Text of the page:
4. Hi Douglas
    I find a lot of your points here very interesting, and as you will see on another comment I wrote to LinearC on another thread, they sound reasonably consistent with the plural public square I would personally support.
    My own personal concern is that when you visit a secular forum, much of what we read is not of the same tone as you write above, and in fact much of secularism appears to be strongly anti-religion.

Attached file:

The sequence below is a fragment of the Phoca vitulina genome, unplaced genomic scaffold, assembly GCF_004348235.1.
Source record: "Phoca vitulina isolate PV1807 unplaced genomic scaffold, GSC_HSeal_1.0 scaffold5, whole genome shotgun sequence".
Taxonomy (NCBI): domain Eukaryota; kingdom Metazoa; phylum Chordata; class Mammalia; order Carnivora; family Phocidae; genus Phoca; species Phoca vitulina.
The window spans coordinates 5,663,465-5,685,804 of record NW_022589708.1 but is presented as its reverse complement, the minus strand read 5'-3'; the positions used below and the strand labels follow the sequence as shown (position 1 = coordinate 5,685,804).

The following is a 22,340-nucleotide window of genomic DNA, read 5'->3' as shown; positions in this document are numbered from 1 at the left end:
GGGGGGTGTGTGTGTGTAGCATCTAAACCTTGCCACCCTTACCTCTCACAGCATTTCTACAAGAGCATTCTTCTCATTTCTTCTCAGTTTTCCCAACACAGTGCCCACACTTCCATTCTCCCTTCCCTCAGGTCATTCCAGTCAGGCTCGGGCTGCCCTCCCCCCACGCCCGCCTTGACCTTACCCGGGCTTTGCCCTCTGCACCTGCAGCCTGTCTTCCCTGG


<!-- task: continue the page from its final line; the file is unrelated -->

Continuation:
I have heard many comments from lecture theatres and classrooms where strongly secular views don’t present religious views as alternatives to their own, but rather are mocked as ridiculous. I’ve felt very uncomfortable in many a science classroom where a neutral stance was not taken.
    I do, of course, accept that this has often happened in certain contexts with fundamental religion, which I also disagree with. My concern is that we substitute one form of fundamentalism (where it exists) with another.